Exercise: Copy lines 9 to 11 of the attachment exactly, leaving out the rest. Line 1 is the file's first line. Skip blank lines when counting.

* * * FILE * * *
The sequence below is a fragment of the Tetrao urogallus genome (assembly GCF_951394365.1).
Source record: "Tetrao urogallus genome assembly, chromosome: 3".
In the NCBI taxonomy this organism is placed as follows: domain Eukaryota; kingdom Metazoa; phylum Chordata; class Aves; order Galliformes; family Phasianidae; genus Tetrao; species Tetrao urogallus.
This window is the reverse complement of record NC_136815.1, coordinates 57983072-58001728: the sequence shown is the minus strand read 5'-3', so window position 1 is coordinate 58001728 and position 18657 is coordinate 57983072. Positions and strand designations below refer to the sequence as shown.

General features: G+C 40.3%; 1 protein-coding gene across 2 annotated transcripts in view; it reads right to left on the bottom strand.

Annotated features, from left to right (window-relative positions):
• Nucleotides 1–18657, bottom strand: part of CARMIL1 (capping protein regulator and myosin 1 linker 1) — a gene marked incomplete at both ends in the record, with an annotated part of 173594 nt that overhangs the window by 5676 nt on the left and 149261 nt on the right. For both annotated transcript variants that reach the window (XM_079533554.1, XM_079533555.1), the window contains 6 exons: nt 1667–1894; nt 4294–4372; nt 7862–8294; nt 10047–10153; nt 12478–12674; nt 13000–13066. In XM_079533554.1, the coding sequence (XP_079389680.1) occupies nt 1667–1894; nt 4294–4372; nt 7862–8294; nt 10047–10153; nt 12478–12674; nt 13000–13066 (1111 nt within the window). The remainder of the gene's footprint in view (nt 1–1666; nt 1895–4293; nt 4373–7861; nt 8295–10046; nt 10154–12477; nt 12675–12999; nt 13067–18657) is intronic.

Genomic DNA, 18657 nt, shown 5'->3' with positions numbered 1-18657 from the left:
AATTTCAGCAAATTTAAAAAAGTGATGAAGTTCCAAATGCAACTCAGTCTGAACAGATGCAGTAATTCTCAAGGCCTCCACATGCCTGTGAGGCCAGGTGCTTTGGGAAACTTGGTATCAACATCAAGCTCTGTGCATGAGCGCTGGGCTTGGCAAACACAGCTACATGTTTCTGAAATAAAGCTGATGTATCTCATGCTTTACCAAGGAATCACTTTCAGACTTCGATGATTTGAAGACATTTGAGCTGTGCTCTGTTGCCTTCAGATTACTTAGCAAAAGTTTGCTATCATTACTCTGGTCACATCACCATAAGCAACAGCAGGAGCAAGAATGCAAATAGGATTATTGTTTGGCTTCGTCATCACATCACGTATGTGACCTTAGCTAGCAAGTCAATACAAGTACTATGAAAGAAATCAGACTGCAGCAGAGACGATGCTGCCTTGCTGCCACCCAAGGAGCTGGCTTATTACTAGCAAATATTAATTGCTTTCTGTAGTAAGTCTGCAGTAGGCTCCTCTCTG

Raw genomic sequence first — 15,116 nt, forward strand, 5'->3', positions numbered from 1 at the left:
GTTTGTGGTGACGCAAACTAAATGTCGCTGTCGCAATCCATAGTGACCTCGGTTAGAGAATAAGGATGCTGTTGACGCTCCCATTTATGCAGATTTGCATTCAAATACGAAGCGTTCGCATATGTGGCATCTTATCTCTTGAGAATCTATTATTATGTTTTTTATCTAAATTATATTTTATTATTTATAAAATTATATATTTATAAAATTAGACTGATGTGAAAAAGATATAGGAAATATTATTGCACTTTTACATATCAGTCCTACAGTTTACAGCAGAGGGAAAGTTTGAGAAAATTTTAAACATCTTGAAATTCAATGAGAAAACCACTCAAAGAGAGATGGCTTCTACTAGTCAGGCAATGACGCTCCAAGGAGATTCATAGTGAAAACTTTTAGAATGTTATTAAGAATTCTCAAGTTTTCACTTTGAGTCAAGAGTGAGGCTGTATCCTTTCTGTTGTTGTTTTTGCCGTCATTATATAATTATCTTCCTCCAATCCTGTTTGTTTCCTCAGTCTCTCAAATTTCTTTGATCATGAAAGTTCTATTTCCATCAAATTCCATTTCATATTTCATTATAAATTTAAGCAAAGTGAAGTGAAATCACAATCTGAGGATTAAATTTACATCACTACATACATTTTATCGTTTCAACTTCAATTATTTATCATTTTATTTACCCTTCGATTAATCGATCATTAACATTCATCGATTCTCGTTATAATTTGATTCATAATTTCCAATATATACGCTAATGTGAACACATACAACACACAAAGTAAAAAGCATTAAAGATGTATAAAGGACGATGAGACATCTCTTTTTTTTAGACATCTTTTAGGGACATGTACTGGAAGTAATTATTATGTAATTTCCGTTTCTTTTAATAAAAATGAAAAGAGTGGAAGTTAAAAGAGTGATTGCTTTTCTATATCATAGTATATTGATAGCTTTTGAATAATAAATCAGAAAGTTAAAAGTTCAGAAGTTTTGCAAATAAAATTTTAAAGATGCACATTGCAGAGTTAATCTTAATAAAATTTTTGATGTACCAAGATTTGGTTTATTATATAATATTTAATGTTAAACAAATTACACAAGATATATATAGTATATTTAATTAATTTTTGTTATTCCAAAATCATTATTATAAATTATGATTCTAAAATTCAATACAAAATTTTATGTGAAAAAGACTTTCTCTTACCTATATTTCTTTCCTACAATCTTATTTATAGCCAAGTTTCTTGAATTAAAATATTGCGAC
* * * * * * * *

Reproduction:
AATTTCAGCAAATTTAAAAAAGTGATGAAGTTCCAAATGCAACTCAGTCTGAACAGATGCAGTAATTCTCAAGGCCTCCACATGCCTGTGAGGCCAGGTGCTTTGGGAAACTTGGTATCAACATCAAGCTCTGTGCATGAGCGCTGGGCTTGGCAAACACAGCTACATGTTTCTGAAATAAAGCTGATGTATCTCATGCTTTACCAAGGAATCACTTTCAGACTTCGATGATTTGAAGACATTTGAGCTGTGCTCTGTTGCCTTCAGATTACTTAGCAAAAGTTTGCTATCATTACTCTGGTCACATCACCATAAGCAACAGCAGGAGCAAGAATGCAAATAGGATTATTGTTTGGCTTCGTCATCACATCACGTATGTGACCTTAGCTAGCAAGTCAATACAAGTACTATGAAAGAAATCAGACTGCAGCAGAGACGATGCTGCCTTGCTGCCACCCAAGGAGCTGGCTTATTACTAGCAAATATTAATTGCTTTCTGTAGTAAGTCTGCAGTAGGCTCCTCTCTG

Raw genomic sequence first — 15,116 nt, forward strand, 5'->3', positions numbered from 1 at the left:
GTTTGTGGTGACGCAAACTAAATGTCGCTGTCGCAATCCATAGTGACCTCGGTTAGAGAATAAGGATGCTGTTGACGCTCCCATTTATGCAGATTTGCATTCAAATACGAAGCGTTCGCATATGTGGCATCTTATCTCTTGAGAATCTATTATTATGTTTTTTATCTAAATTATATTTTATTATTTATAAAATTATATATTTATAAAATTAGACTGATGTGAAAAAGATATAGGAAATATTATTGCACTTTTACATATCAGTCCTACAGTTTACAGCAGAGGGAAAGTTTGAGAAAATTTTAAACATCTTGAAATTCAATGAGAAAACCACTCAAAGAGAGATGGCTTCTACTAGTCAGGCAATGACGCTCCAAGGAGATTCATAGTGAAAACTTTTAGAATGTTATTAAGAATTCTCAAGTTTTCACTTTGAGTCAAGAGTGAGGCTGTATCCTTTCTGTTGTTGTTTTTGCCGTCATTATATAATTATCTTCCTCCAATCCTGTTTGTTTCCTCAGTCTCTCAAATTTCTTTGATCATGAAAGTTCTATTTCCATCAAATTCCATTTCATATTTCATTATAAATTTAAGCAAAGTGAAGTGAAATCACAATCTGAGGATTAAATTTACATCACTACATACATTTTATCGTTTCAACTTCAATTATTTATCATTTTATTTACCCTTCGATTAATCGATCATTAACATTCATCGATTCTCGTTATAATTTGATTCATAATTTCCAATATATACGCTAATGTGAACACATACAACACACAAAGTAAAAAGCATTAAAGATGTATAAAGGACGATGAGACATCTCTTTTTTTTAGACATCTTTTAGGGACATGTACTGGAAGTAATTATTATGTAATTTCCGTTTCTTTTAATAAAAATGAAAAGAGTGGAAGTTAAAAGAGTGATTGCTTTTCTATATCATAGTATATTGATAGCTTTTGAATAATAAATCAGAAAGTTAAAAGTTCAGAAGTTTTGCAAATAAAATTTTAAAGATGCACATTGCAGAGTTAATCTTAATAAAATTTTTGATGTACCAAGATTTGGTTTATTATATAATATTTAATGTTAAACAAATTACACAAGATATATATAGTATATTTAATTAATTTTTGTTATTCCAAAATCATTATTATAAATTATGATTCTAAAATTCAATACAAAATTTTATGTGAAAAAGACTTTCTCTTACCTATATTTCTTTCCTACAATCTTATTTATAGCCAAGTTTCTTGAATTAAAATATTGCGAC